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gulliver - 1 English 154 Professor Charles Batten 29 May...

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English 154 Professor Charles Batten 29 May 2007 Form vs. Substance: Lemuel Gulliver and the Importance of Appearance Lemuel Gulliver in Jonathan Swift’s novel Gulliver's Travels , while serving as a vehicle for the disparagement of social institutions such as government and education through his interactions with various allegorical societies, also functions as a mockery of the human condition represented in the dubiousness of his own character. As Gulliver’s mental state overtly deteriorates in the progression of his journeys, being a seemingly educated physician and husband in Book I and arriving at the end of Book IV desperate and mad, Swift throughout the novel places Gulliver’s narration in question by many instances of irrationality in his actions as protagonist. Swift, in effect, while deriding the societal marks of “civility” and reason in Gulliver’s various journeys, civic institutions depicted within the novel as corrupt and impractical, the author also draws attention to perceived symbols of individual “civility” and, in turn, sanity in the person of Gulliver himself. Through Gulliver’s own discrepancies as narrator is Swift able to represent human nature’s hypocrisy, vanity, and inability to recognize personal imperfections. Gulliver functions as one of Swift’s most effective literary devices, using Gulliver’s instability to distance the reader from the narrator, he purposefully places the audience in Gulliver’s position as observer and judge, challenging them to see that Gulliver, in fact, is a representation of themselves. 1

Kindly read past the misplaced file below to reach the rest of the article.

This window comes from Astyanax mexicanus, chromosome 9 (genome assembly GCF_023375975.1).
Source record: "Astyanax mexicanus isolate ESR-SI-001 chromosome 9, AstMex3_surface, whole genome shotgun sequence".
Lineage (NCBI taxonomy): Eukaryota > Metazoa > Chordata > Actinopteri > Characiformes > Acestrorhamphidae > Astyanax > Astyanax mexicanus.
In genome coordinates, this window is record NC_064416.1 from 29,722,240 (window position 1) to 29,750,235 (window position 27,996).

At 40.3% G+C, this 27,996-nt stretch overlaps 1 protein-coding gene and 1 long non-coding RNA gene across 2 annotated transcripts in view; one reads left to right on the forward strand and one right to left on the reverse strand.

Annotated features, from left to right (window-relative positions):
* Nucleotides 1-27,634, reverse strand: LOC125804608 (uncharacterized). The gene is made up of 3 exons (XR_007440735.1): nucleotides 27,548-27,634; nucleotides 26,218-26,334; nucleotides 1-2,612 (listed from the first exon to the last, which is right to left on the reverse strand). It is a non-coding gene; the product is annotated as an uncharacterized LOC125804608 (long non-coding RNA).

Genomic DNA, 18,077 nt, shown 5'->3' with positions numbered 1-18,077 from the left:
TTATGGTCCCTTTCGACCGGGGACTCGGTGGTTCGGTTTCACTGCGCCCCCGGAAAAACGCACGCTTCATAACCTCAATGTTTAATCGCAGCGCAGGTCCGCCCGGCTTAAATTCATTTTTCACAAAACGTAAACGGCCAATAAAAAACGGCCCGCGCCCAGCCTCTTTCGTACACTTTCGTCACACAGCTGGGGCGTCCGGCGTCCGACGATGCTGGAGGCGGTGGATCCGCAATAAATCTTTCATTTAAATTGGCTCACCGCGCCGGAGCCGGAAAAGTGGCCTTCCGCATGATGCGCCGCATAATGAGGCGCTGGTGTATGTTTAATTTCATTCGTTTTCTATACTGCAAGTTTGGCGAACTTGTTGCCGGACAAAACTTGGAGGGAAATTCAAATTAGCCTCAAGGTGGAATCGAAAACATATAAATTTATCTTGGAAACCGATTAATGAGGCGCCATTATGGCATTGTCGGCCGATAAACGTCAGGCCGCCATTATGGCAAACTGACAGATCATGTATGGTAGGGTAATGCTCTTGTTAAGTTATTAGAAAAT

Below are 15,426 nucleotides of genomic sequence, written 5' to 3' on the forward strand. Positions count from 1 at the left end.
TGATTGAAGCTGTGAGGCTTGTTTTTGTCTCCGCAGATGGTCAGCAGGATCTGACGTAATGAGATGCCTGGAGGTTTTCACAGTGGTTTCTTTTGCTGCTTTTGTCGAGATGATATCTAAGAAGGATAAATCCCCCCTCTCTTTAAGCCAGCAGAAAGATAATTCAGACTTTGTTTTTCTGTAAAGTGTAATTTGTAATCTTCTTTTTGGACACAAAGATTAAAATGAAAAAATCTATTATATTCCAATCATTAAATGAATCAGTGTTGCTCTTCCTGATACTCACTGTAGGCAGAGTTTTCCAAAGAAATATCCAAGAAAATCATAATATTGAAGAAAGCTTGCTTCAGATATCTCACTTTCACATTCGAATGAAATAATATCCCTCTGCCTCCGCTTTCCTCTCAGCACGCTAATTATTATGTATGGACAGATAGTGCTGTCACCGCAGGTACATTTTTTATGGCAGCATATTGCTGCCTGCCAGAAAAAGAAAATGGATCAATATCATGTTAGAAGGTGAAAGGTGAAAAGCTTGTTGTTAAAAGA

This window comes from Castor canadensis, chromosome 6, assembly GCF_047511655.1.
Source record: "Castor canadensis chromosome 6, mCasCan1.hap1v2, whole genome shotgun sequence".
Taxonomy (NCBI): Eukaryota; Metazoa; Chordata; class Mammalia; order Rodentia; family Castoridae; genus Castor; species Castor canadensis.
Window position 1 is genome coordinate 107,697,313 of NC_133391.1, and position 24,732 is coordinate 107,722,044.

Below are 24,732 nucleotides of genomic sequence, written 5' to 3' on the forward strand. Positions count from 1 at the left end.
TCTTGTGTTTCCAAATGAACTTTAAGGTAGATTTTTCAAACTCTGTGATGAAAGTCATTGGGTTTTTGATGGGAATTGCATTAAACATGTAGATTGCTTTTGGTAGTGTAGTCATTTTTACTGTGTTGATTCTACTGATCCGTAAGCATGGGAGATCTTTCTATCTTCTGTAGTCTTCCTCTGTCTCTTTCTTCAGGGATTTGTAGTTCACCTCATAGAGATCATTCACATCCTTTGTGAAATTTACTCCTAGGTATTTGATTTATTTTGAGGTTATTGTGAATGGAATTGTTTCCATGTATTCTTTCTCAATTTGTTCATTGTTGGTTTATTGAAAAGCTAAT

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From the beginning of Book I and throughout the narrative of Gulliver’s Travels , Gulliver consciously attempts to establish his credibility and respectability as narrator and protagonist of his adventures by superficial means, diverting the reader with terse facts without revealing much about his own character. Relying on his education for the most sway, Gulliver quickly glosses over his birth and instead focuses on his schooling and status. He spends only one sentence describing his childhood and family, simply stating, “My father had a small estate in Nottinghamshire; I was the third of five sons” (25). In contrast to the passing and generalized description of his family and upbringing, Gulliver is very detailed in relating his education and his apprenticeship. He delineates that he was “sent to Emanuel-College in Cambridge, at fourteen years old, […] residing [there] three years,” took an apprenticeship to “Mr. James Bates, an eminent surgeon in London [for] four years,” and lists that he studied “navigation,” “mathematics,” as well as “physic two years and seven months” (25). Through Gulliver’s description of his own life in Book I, he reveals himself as an individual who bases one’s credibility more in the monetary sense of financial security than that of integrity and honesty.
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